Wrinkles are not all the same—we discuss the four distinct types of wrinkles and lines, explaining the anatomy of the skin and the two essential proteins that protect against wrinkle formation.
Furrows, ridges, or creases in the skin—not all wrinkles are born equal. Whether brought about by a long, hot soak in the bath, or a lifetime of sun exposure, they’re never particularly desired. Facial wrinkling, in particular, closely linked to our attitudes towards aging, is a pressing concern for many people.
Researchers at the University Hospital of Liège published a study that divided age-related wrinkles into four main types:
Also known as atrophic crinkling rhytids, crinkle lines are relatively shallow. They run in parallel to each other, often on the forehead, and disappear when the skin is stretched.
This type of wrinkle is associated with pale complexions and heavy sun exposure. Characterized by deep lines in the skin, they occur at points where the skin creases naturally, such as the base of the neck, the lips, and the cheeks.
These are caused by habitual facial expressions, combined with the skin’s loss of elasticity. The more you frown over the years, the tighter and more toned facial muscles become, even when not in use. This draws the skin into frown lines on the brow, crow’s feet around the eyes, and laugh lines above the mouth.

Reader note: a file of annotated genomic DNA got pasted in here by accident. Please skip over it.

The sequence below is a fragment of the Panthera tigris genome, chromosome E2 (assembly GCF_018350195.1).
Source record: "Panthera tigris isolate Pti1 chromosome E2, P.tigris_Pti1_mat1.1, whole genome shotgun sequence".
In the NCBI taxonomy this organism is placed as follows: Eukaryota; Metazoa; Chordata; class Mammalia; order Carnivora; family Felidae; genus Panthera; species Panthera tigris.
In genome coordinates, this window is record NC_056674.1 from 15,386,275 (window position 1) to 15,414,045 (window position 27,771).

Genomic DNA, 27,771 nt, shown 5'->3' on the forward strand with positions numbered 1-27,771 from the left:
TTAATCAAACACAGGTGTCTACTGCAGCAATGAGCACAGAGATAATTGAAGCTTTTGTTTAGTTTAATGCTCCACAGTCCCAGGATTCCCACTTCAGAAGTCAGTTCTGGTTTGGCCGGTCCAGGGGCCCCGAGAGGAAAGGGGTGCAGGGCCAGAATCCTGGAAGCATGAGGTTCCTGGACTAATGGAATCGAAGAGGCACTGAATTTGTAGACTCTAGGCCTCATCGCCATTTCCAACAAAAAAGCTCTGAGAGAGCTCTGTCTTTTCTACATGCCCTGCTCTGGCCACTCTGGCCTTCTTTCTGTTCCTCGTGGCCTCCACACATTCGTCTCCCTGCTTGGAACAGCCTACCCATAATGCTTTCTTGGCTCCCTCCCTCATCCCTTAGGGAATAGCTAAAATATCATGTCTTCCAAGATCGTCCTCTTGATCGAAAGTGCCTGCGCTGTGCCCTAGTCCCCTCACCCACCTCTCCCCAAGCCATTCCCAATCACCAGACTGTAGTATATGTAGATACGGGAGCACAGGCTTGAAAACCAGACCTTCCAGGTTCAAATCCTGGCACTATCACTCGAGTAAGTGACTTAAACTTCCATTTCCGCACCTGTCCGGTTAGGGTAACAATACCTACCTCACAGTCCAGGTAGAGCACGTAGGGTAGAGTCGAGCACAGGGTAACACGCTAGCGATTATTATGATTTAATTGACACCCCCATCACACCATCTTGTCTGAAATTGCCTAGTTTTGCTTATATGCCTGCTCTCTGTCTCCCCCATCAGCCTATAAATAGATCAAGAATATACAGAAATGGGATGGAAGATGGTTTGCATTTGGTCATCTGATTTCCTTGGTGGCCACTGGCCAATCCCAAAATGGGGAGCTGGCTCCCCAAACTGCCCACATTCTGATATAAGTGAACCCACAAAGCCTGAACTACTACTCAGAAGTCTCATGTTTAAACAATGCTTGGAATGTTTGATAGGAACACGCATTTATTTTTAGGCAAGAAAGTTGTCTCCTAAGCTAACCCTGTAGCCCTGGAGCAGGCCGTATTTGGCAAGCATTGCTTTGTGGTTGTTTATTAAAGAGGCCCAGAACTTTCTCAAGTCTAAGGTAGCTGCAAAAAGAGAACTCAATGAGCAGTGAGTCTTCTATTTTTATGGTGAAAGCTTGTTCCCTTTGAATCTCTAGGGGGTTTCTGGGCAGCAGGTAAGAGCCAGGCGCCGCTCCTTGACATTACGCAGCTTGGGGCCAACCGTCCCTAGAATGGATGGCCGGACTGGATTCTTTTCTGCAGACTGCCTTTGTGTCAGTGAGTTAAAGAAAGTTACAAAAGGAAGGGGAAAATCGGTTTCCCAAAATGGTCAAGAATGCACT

As the skin loses firmness with age it begins to sag, pulling away from the underlying fat and muscle. This creates folds that are particularly prominent on the neck, chin, and jowls.
Wrinkles can appear anywhere on the body. However, as wrinkling is strongly associated with exposure to sunlight. Areas that get a lot of sun, such as the face, hands, and neck, tend to suffer the worst.
Wrinkled skin can have a wide range of causes, running the full gamut from genes through environment to lifestyle choices. But whatever its specific cause, lying behind each wrinkle are two basic factors—the skin’s loss of firmness and elasticity.
Think of the skin as layered—at the surface is the epidermis, entirely renewed each month as dead skin cells slough off to be replaced by new cells. While the epidermis thins and is replaced more slowly as we age, and may begin to appear slightly translucent, this visible layer of the skin isn’t where wrinkling originates.
Beneath the epidermis is the dermis itself, a thick layer that contains all the skin’s essential components. Blood vessels, receptors for the senses of heat and touch, sweat glands, and hair follicles to name but a few, not to mention the fibroblast cells that synthesize the structural proteins collagen and elastin.
Around 80% of the dermis is made of collagen, in a framework of connective tissue that gives the skin its firmness, woven in with the elastin that provides the skin with its ability to stretch and reform.
The skin constantly repairs and reinforces its own structure, with fibroblast cells generating new collagen and elastin. But over the years, continued exposure to harmful factors causes the skin’s connective tissue to become disordered, and its capacity for self-renewal to decline. So, as the skin’s strength deteriorates, it begins to wrinkle when stretched or compressed, as well as snapping back into shape less readily through a loss of elasticity.
There is a certainty to this deterioration: however carefully you live, if you live for long enough, your skin will eventually grow less firm and elastic, and wrinkles will appear. But with so many different factors influencing wrinkle formation, there are many healthy and beneficial steps you can take to delay or prevent the appearance of wrinkles, as well as a host of anti-aging treatments, and wrinkle-fighting products that can help to lessen their appearance.